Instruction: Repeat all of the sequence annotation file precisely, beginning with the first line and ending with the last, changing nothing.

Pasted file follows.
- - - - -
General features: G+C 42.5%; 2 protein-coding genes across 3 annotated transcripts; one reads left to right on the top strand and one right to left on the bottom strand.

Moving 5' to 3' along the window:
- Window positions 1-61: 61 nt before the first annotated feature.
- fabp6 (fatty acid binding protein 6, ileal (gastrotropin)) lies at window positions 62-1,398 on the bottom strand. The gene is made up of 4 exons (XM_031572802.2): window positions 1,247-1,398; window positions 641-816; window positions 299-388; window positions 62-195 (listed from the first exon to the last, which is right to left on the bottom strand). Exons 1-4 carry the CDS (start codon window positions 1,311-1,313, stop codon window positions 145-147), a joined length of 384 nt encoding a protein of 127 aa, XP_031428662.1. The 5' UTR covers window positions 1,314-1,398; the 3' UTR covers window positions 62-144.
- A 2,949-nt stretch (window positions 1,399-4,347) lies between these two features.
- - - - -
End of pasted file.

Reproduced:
General features: G+C 42.5%; 2 protein-coding genes across 3 annotated transcripts; one reads left to right on the top strand and one right to left on the bottom strand.

Moving 5' to 3' along the window:
- Window positions 1-61: 61 nt before the first annotated feature.
- fabp6 (fatty acid binding protein 6, ileal (gastrotropin)) lies at window positions 62-1,398 on the bottom strand. The gene is made up of 4 exons (XM_031572802.2): window positions 1,247-1,398; window positions 641-816; window positions 299-388; window positions 62-195 (listed from the first exon to the last, which is right to left on the bottom strand). Exons 1-4 carry the CDS (start codon window positions 1,311-1,313, stop codon window positions 145-147), a joined length of 384 nt encoding a protein of 127 aa, XP_031428662.1. The 5' UTR covers window positions 1,314-1,398; the 3' UTR covers window positions 62-144.
- A 2,949-nt stretch (window positions 1,399-4,347) lies between these two features.